What is consent.exe?

The .exe extension on a filename indicates an executable file. Executable files may, in some cases, harm your computer. Therefore, please read below to decide for yourself whether the consent.exe on your computer is a Trojan that you should remove, or whether it is a file belonging to the Windows operating system or to a trusted application.

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Consent.exe file information

Windows Task Manager with consent
Consent.exe process in Windows Task Manager

The process known as Consent UI for administrative applications belongs to software Microsoft Windows Operating System by Microsoft (

Description: Consent.exe is an important part of Windows, but often causes problems. The file consent.exe is located in the C:\Windows\System32 folder. The file size on Windows 8/7/XP is 81,920 bytes. 
The consent.exe file is a Windows system file. The program has no visible window. It is a Microsoft signed file. Therefore the technical security rating is 2% dangerous; however you should also read the user reviews.

Recommended: Identify consent.exe related errors

Important: Some malware disguises itself as consent.exe, particularly when not located in the C:\Windows\System32 folder. Therefore, you should check the consent.exe process on your PC to see if it is a threat. We recommend Security Task Manager for verifying your computer's security. This was one of the Top Download Picks of The Washington Post and PC World.


User Comments

it blocked all my executable programs
Consent.exe is a Vista User Account Control process that is automatically loaded on system startup, which may cause high CPU consumption and slow PC performance.
it pops up everytime i start up my computer and when i "x" it out it pops up again when i deleted would read "exe."files a error sign would come up. all i know its very annoying
It took all 100 percent of my laptop CPU - I couldn't do anything. Then after about 90 secs it was gone and everything back to normal!
Similar sightings as above. Noticed browser open in the background (flash upon closing and low level duplicate process concurrently) and checked logs n task monitor continuously. It seems to come and go in 2000sec intevals. The processor spins up on ocassion perhaps lots of udp in the background. Estensive use of placeholders in the URL's. Specificly I am unsure what it is but t has several charateristics of malware.I am shocked Norton IS didn't pick it up, That is what baffles me.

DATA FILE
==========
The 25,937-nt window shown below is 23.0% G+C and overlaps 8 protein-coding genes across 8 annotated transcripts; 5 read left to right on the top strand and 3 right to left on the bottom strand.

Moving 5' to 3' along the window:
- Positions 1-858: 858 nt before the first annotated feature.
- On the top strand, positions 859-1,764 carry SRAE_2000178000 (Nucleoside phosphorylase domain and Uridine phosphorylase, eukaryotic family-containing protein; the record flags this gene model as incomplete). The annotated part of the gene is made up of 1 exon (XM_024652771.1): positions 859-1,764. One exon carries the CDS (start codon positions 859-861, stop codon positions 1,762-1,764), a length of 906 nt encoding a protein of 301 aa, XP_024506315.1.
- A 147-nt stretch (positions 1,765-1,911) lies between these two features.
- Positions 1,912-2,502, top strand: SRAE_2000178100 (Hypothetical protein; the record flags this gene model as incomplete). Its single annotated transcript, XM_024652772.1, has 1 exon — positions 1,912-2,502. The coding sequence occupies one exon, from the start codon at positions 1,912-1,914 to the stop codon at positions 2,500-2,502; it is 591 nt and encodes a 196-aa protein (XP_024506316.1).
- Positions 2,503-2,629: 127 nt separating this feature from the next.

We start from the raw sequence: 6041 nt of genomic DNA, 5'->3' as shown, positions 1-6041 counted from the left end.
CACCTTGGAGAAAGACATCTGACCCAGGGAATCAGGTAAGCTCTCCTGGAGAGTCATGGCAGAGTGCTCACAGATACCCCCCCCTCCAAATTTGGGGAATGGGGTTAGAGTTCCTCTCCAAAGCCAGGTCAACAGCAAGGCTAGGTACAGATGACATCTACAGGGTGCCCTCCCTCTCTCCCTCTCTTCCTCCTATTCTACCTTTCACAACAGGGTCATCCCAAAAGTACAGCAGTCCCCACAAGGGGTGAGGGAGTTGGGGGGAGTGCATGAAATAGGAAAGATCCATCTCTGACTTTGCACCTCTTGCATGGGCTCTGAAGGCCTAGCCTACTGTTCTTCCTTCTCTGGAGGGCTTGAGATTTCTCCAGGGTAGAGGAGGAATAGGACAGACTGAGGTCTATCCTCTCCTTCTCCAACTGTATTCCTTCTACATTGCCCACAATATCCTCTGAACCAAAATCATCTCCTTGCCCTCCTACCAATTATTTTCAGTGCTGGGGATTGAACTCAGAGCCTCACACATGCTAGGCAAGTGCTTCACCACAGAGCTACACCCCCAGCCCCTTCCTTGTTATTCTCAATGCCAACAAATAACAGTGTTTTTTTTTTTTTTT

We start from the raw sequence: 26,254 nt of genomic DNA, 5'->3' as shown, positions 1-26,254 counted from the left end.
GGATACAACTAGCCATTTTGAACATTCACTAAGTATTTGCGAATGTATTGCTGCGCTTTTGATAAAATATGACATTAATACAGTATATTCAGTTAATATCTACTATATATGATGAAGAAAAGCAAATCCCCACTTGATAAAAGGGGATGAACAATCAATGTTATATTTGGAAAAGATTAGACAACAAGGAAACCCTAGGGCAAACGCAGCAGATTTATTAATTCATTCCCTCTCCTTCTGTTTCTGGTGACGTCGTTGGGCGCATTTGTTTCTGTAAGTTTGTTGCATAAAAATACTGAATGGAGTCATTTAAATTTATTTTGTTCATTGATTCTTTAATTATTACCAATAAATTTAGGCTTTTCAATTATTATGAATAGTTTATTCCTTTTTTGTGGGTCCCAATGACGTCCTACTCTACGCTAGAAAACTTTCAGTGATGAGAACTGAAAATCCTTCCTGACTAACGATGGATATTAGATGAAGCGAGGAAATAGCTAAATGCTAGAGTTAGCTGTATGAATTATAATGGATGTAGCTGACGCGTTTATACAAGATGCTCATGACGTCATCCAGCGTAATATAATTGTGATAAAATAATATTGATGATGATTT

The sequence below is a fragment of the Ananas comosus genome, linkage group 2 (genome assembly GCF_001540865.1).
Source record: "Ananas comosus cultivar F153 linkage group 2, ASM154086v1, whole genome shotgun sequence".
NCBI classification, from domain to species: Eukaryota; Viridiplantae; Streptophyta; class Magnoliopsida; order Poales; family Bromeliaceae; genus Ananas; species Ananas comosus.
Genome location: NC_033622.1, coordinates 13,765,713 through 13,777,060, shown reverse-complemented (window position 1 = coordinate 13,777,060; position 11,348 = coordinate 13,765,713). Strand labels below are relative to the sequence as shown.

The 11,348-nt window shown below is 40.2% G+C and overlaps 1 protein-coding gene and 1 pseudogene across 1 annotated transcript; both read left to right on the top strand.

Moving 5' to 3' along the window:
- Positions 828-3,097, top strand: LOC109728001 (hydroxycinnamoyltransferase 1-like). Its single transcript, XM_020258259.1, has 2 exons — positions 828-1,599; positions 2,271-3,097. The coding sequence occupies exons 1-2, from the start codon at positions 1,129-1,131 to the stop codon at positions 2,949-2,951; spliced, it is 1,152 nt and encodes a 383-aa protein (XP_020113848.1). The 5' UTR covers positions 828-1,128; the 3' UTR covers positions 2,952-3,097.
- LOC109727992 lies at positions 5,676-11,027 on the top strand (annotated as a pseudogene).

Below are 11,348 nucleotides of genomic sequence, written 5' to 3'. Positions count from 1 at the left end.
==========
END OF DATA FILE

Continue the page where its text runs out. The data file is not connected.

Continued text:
It's the Vista process that asks for administrator permission to allow software that needs such permission to make changes to your computer (when User Account Control is operating). Important to allow installation of software.
i noticed consent.exe in the task manager right before java window popped up asking for permission to update, as soon as i consented it went away in the task manager
i downloaded a game and it ran and caused tons of lag/file deletion
  Brandon Alexander Augustine  
Consent.exe is enabled when you have UAC turned on. It launches when a non-windows program attempts to start up with administrator level access to files and system settings, and shows a message asking if you want to allow the program to load. This is an important file, do not delete it unless you're sure its a virus. If you want to disable it, turn off UAC and consent.exe will not load. Warning: I, and are not responsible for any damage you have caused yourself.
Consumed more than 90% or CPU but lauched setup.exe afterwords.
That program start´s when you open a programm that needs Admin rights it.
  Marko Meier   (further information)
It's User Account Control
When a .exe file starts consent.exe supports the installer. Sometimes its in your logs for a quite long time and a .exe won't start. Do not quit the process! Consent.exe makes the installer start the .exe
It's the administrator verification screen that comes up when you try to run an application with administrative access

Rating chart

Summary: Average user rating of consent.exe: based on 17 votes with 14 user comments. 7 users think consent.exe is essential for Windows or an installed application. 5 users think it's probably harmless. One user suspects danger. 4 users think consent.exe is dangerous and recommend removing it. One user is not sure about it.

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Best practices for resolving consent issues

A clean and tidy computer is the key requirement for avoiding problems with consent. This means running a scan for malware, cleaning your hard drive using cleanmgr and sfc /scannow, uninstalling programs that you no longer need, checking for Autostart programs (using msconfig) and enabling Windows' Automatic Update. Always remember to perform periodic backups, or at least to set restore points.

Should you experience an actual problem, try to recall the last thing you did, or the last thing you installed before the problem appeared for the first time. Use the resmon command to identify the processes that are causing your problem. Even for serious problems, rather than reinstalling Windows, you are better off doing a repair of your installation, or in the case of Windows 8, executing the DISM.exe /Online /Cleanup-image /Restorehealth command. This allows you to repair the operating system without losing data.

To help you analyze the consent.exe process on your computer, the following programs have proven to be helpful: Security Task Manager displays all running Windows tasks, including embedded hidden processes, such as keyboard and browser monitoring or Autostart entries. A unique security risk rating indicates the likelihood of the process being potential spyware, malware or a Trojan. Malwarebytes Anti-Malware detects and removes sleeping spyware, adware, Trojans, keyloggers, malware and trackers from your hard drive.

Other processes

consent.exe [all]